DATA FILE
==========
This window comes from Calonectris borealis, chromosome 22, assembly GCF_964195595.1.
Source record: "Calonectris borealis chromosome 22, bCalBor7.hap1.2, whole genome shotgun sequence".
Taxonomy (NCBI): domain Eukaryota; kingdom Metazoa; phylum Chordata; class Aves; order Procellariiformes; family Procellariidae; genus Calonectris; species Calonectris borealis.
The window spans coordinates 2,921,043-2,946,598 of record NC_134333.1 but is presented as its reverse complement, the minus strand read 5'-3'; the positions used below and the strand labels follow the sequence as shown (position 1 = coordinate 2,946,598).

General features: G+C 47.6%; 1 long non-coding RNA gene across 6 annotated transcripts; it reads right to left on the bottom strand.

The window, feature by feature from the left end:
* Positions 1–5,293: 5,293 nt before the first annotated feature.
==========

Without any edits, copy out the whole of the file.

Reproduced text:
This window comes from Calonectris borealis, chromosome 22, assembly GCF_964195595.1.
Source record: "Calonectris borealis chromosome 22, bCalBor7.hap1.2, whole genome shotgun sequence".
Taxonomy (NCBI): domain Eukaryota; kingdom Metazoa; phylum Chordata; class Aves; order Procellariiformes; family Procellariidae; genus Calonectris; species Calonectris borealis.
The window spans coordinates 2,921,043-2,946,598 of record NC_134333.1 but is presented as its reverse complement, the minus strand read 5'-3'; the positions used below and the strand labels follow the sequence as shown (position 1 = coordinate 2,946,598).

General features: G+C 47.6%; 1 long non-coding RNA gene across 6 annotated transcripts; it reads right to left on the bottom strand.

The window, feature by feature from the left end:
* Positions 1–5,293: 5,293 nt before the first annotated feature.